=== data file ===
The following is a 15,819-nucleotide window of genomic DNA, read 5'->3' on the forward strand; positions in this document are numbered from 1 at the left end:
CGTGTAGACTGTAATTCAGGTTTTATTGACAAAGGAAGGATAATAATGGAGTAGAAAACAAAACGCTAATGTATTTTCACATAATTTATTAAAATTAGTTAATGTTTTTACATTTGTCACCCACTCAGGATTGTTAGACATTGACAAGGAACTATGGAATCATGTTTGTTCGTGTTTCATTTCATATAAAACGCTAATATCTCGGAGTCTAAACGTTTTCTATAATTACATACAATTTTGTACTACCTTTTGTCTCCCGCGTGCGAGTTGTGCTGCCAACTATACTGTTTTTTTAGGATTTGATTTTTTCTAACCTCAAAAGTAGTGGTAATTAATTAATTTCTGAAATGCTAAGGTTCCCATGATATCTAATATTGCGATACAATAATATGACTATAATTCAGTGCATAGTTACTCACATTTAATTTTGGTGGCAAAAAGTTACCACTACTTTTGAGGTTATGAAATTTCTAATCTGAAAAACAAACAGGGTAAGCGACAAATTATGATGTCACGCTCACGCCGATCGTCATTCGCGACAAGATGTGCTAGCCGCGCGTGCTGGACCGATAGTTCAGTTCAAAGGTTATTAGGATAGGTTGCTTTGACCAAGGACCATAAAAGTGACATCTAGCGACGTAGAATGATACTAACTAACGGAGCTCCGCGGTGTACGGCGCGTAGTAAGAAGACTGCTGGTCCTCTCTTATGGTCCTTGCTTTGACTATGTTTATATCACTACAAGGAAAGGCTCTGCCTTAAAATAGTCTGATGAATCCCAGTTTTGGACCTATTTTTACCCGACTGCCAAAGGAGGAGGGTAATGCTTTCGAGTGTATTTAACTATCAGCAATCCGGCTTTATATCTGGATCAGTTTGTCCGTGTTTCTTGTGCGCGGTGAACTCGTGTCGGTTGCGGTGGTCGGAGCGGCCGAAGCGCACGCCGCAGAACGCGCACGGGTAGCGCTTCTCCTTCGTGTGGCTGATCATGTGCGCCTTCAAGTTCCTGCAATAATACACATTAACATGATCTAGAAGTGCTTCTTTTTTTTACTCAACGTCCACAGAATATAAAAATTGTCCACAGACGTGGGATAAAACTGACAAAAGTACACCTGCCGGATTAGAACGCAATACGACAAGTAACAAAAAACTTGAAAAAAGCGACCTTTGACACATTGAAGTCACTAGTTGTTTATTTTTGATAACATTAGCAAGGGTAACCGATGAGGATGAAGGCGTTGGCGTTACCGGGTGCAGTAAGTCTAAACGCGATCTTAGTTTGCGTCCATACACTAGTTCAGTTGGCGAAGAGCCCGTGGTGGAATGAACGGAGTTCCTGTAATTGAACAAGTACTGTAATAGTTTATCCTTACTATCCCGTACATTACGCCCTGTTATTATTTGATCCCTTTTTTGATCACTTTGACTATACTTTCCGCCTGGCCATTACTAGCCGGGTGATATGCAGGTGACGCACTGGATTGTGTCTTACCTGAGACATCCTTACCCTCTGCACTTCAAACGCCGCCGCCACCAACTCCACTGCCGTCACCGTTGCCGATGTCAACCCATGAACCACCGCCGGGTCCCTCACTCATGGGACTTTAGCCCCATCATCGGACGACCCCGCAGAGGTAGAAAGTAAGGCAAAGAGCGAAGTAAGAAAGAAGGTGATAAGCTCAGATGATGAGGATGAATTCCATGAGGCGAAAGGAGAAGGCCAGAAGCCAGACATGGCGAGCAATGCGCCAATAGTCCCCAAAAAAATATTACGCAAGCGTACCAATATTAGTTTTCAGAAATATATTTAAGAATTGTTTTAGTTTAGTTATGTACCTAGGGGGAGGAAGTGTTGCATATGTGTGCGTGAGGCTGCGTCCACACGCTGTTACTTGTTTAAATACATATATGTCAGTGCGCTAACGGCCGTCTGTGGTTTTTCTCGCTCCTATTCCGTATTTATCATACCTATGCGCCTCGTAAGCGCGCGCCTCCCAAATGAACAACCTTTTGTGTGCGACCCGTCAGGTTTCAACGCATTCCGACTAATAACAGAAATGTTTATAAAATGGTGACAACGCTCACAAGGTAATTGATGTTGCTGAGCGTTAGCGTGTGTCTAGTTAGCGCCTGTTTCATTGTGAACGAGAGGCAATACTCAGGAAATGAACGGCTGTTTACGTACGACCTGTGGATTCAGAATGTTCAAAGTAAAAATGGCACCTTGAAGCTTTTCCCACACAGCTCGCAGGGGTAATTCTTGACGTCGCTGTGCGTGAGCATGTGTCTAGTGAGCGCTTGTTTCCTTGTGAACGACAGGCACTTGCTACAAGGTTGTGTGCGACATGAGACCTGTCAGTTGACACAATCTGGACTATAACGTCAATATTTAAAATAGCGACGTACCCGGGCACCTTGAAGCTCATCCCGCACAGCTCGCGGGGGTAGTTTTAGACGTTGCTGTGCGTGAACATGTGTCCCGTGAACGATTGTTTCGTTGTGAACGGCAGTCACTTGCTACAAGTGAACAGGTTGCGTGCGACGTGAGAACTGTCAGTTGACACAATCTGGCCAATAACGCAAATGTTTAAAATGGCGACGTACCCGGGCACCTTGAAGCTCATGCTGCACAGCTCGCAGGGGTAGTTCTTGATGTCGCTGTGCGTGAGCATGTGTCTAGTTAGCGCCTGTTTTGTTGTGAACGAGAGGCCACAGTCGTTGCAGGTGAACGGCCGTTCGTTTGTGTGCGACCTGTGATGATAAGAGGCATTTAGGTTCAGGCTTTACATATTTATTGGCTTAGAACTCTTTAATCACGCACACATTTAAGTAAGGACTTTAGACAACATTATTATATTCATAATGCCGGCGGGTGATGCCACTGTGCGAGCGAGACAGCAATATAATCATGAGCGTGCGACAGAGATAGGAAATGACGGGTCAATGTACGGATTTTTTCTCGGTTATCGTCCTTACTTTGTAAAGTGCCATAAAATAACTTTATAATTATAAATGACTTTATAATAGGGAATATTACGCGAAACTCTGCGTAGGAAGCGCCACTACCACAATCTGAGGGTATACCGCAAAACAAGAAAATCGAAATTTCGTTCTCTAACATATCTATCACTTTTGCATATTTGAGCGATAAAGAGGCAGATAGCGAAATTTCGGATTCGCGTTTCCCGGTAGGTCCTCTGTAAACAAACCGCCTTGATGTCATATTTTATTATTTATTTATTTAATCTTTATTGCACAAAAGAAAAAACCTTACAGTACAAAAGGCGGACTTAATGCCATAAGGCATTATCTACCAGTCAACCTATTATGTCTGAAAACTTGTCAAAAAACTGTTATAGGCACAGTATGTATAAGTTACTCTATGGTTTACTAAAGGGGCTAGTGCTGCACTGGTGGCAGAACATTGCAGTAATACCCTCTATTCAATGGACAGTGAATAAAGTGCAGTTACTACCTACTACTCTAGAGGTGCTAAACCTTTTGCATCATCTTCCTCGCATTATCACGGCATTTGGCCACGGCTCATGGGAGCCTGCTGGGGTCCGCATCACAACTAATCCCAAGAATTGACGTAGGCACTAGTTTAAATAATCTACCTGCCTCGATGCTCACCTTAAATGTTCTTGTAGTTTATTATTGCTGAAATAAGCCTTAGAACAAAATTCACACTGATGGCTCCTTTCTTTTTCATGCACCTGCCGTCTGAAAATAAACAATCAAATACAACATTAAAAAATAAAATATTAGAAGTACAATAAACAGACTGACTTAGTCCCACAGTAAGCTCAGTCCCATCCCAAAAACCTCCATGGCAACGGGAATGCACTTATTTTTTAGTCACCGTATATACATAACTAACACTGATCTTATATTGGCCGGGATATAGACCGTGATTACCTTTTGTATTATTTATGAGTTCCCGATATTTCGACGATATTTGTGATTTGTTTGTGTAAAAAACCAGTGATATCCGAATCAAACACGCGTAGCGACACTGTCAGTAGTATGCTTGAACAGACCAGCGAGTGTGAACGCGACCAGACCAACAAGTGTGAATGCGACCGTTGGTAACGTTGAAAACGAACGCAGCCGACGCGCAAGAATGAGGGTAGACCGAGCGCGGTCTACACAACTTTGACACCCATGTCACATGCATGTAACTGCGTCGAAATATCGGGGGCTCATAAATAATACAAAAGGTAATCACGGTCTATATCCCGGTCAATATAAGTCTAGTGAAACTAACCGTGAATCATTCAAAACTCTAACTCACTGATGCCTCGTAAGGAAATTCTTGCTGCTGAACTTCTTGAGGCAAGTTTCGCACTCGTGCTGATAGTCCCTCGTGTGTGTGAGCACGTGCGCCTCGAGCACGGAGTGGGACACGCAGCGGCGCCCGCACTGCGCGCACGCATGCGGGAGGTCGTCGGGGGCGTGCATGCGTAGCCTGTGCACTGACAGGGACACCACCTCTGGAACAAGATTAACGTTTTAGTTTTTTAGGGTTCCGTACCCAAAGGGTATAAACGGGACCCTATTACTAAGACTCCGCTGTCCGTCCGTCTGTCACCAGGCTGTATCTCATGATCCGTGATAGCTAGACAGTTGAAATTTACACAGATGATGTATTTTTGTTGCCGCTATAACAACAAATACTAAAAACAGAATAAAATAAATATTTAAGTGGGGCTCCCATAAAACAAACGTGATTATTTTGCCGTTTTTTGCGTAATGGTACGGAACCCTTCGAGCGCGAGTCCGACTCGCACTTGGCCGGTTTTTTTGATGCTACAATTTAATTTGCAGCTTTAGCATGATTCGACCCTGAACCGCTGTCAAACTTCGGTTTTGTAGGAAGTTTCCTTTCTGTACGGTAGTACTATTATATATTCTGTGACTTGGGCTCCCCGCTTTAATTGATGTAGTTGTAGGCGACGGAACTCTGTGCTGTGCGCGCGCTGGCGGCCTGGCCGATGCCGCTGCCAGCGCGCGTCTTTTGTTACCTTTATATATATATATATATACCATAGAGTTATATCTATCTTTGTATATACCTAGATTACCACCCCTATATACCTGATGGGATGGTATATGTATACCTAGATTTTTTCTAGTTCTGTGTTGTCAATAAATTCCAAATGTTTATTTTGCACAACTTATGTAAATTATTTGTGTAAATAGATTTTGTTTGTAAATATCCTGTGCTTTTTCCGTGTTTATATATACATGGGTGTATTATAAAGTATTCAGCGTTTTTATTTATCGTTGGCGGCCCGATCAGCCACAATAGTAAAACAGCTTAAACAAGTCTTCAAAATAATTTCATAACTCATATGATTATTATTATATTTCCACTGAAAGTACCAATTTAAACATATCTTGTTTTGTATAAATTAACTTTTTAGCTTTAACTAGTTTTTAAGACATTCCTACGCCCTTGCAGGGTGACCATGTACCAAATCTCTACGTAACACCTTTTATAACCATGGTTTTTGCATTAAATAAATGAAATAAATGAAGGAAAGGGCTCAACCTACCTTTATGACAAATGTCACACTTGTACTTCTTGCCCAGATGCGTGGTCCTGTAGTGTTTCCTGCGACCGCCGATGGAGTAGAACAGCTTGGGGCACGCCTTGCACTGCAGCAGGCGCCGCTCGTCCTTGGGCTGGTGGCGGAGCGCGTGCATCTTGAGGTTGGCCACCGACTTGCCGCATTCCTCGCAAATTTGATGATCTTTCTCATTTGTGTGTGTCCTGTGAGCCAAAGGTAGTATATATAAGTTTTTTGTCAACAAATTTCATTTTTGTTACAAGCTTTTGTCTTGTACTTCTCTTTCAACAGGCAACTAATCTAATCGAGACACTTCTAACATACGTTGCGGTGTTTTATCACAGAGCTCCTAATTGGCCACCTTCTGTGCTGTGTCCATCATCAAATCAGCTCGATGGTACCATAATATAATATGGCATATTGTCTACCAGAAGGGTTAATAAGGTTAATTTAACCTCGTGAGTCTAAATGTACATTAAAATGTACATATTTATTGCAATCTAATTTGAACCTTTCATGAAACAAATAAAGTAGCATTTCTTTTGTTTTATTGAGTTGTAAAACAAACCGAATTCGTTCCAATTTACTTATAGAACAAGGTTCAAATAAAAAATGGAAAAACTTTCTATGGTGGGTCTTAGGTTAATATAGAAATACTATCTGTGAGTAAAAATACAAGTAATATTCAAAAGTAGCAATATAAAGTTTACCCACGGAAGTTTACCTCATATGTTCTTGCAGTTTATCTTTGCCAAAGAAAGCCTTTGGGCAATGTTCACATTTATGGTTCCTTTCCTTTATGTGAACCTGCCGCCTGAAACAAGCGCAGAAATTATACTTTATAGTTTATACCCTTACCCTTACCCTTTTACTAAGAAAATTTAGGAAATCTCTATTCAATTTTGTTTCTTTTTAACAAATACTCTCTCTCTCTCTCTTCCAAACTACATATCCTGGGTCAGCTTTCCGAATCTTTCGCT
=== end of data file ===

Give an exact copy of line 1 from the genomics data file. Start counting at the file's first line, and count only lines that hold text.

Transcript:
The following is a 15,819-nucleotide window of genomic DNA, read 5'->3' on the forward strand; positions in this document are numbered from 1 at the left end: